The main narrative conceit of the Persona series has always been a group of teenagers against the world, using an adolescent protagonist to explore weighty topics like society’s power structures and inequality. While teenage heroes are absolutely an overdone trope in JRPGs, Persona always finds a way to elevate its teenage heroes. The main party of Persona 5 is all incredibly well-written, but the most thematically interesting party member actually comes from the action-focused spinoff, Persona 5 Strikers. Zenkichi Hasegawa is a police inspector turned Phantom Thief, and he might be the most interesting character the series has ever created.
If you’re unfamiliar with Strikers, it takes place four months after the events of Persona 5, with the protagonist traveling back to Tokyo to spend his summer vacation with the Phantom Thieves. While planning a trip across the country, the group ends up smack dab in the Metaverse yet again, and has to put their vacation on hold to save society.
While investigating these new Metaverse appearances, the Phantom Thieves are approached by Zenkichi, an officer working for the Public Security Intelligence Agency who’s investigating the “changes of heart” people have had over the last year, as well as the new incidents.
Zenkichi is, at first, an antagonistic figure to the party, someone whose motivations seem right in line with the likes of Sae or Akechi. As you interact with him more, it quickly becomes apparent that Zenkichi knows exactly who the Phantom Thieves are, and he is using them to his own ends to forward his investigation. The two parties create a shaky alliance, but this is where Zenkichi’s character really starts to shine.
Zenkichi is wracked with grief at being unable to solve the mystery of his wife’s murder years ago, which in turn has also led to his daughter, Akane, developing a deep distrust for police and authority. His grief has pushed him to become an extreme workaholic, further widening the gap between him and his daughter. What’s fascinating about Zenkichi’s arc is that we see his interactions with the Phantom Thieves start to reshape his worldview, and even call into question his faith in the police and justice system. It’s a compelling commentary on the imperfections in how society pursues justice, but how so many of us simply accept the status quo unflinchingly.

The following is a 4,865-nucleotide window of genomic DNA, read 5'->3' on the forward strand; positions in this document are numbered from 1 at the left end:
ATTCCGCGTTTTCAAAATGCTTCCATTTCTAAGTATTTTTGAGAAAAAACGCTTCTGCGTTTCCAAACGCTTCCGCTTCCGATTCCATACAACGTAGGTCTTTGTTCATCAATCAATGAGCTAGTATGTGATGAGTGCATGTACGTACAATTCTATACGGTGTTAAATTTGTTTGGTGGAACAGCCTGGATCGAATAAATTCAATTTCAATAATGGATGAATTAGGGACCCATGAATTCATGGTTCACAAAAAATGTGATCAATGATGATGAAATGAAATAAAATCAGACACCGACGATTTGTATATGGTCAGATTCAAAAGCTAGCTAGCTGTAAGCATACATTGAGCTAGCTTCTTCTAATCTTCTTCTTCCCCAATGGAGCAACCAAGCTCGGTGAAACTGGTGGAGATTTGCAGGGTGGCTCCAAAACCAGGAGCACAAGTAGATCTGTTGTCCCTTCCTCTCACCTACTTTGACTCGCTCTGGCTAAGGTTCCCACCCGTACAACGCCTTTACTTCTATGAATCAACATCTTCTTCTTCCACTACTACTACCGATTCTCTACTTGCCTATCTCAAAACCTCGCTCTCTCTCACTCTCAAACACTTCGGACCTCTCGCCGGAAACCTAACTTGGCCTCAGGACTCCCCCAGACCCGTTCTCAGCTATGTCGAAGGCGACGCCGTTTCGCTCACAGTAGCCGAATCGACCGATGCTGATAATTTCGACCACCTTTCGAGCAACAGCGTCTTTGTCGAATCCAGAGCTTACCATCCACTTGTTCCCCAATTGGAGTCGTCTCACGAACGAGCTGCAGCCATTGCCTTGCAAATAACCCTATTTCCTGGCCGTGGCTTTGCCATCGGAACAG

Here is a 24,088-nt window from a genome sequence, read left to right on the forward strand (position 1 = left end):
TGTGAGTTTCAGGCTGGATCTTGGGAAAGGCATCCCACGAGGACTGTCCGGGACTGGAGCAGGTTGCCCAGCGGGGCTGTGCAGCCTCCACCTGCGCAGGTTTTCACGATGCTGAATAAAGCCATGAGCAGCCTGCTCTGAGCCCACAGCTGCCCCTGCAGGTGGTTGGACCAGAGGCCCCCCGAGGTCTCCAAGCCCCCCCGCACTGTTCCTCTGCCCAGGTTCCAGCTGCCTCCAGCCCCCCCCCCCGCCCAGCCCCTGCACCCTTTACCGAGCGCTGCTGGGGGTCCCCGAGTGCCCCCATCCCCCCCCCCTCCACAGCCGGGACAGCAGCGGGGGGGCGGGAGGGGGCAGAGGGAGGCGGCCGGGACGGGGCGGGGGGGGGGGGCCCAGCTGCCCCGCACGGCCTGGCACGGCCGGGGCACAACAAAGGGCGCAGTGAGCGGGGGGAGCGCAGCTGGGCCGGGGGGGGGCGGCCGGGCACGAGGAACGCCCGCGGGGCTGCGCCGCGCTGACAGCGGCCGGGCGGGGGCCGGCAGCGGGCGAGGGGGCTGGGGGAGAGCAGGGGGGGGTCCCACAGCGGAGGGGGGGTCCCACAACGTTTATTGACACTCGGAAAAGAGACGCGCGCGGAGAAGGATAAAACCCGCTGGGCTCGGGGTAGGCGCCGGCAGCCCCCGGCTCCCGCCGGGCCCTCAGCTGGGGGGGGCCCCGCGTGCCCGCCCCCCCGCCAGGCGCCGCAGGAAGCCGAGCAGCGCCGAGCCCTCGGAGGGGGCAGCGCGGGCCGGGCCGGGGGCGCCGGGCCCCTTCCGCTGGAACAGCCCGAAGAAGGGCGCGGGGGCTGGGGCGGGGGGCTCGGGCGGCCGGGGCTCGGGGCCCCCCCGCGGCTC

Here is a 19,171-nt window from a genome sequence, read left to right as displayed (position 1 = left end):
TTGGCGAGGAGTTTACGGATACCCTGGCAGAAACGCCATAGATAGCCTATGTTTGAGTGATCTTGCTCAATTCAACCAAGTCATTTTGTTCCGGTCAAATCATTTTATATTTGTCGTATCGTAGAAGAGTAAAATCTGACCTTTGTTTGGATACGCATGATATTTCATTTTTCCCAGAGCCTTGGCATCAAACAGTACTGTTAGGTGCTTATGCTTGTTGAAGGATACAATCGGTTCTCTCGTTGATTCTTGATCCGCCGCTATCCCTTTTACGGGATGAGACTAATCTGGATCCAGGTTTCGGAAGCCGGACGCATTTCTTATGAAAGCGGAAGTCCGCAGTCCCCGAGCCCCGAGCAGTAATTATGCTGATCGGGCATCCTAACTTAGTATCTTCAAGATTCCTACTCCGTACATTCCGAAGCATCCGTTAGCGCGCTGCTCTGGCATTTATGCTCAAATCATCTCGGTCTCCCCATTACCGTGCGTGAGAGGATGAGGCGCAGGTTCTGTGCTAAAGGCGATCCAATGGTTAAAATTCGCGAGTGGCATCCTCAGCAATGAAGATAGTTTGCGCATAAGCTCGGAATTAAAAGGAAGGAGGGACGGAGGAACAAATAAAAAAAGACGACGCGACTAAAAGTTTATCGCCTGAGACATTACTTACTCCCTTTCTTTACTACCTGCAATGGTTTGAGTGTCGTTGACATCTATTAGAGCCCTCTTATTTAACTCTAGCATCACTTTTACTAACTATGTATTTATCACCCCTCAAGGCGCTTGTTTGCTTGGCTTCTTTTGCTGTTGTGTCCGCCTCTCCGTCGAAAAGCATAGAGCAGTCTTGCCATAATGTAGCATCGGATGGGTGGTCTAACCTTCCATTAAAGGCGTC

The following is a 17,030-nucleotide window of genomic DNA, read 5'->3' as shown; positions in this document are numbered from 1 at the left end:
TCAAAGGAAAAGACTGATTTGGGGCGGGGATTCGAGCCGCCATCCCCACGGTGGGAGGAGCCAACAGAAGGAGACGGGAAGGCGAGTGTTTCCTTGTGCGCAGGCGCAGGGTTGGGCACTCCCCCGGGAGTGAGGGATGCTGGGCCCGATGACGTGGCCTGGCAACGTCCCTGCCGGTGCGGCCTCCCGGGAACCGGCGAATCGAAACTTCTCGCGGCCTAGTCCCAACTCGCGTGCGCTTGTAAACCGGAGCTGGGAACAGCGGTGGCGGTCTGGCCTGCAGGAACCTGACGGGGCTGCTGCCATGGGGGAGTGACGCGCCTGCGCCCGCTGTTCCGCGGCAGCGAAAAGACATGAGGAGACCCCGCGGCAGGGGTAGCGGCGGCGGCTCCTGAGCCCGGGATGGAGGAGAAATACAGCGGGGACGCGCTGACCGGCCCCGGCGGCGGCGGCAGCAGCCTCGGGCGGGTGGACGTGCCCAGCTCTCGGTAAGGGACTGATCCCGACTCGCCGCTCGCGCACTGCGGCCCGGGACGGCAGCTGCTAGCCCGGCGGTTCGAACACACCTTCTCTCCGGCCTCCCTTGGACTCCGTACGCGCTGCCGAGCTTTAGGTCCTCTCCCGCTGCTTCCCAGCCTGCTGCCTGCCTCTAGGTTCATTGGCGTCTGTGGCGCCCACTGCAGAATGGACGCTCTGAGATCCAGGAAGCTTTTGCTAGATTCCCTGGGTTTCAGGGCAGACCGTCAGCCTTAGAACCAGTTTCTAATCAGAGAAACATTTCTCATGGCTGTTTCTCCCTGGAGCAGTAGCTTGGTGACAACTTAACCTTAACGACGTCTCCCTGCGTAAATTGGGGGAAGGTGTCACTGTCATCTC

Eventually, Zenkichi does awaken his Persona and becomes a full party member, which makes him the oldest party member in the entire franchise. He fills an interesting role as he’s not growing and coming to terms with his morality like the rest of the adolescent team, he’s someone that’s already set in his ways and has become worldwide.
In a way, Zenkichi had resigned himself to the fact that his best days were behind him, and the grief of his wife’s passing put him in a loop of simply “working toward death.” Again that all changes through Zenkichi’s relationship with his party, as he learns to rekindle his relationship with Akane, and that he still has so much left to live for.
Persona has such a laser focus on youth, and it’s so refreshing to see an older party member that goes directly against the “adults are evil” message that Persona 5 drives so hard. Zenkichi’s character arc is all about realizing that you can still learn, grow, and change no matter how old you are, that self-discovery is a process that doesn’t just happen in our youth, but carries on through our whole lives. These themes have always been at the heart of the Persona franchise, and Zenkichi feels like a practically perfect crystallization of that.
While Zenkichi’s character arc is phenomenal all on its own, it’s also a great joy to see him warm up to the rest of the party, and his dry sense of humor starts to become more apparent as the game goes on. He’s a surprisingly funny and likable character, and Strikers’ strong writing helps uncover layers of his personality.
More than anything, Zenkichi makes the case for how compelling a more diverse cast of characters can be in a Persona game, and if the series learns anything from Persona 5 Strikers, hopefully it's to create more dynamic relationships between the party.
Persona Week is Inverse's love letter to the Atlus RPG series that blends deeply strategic dungeon-crawling with vivid and heartfelt social sim elements.
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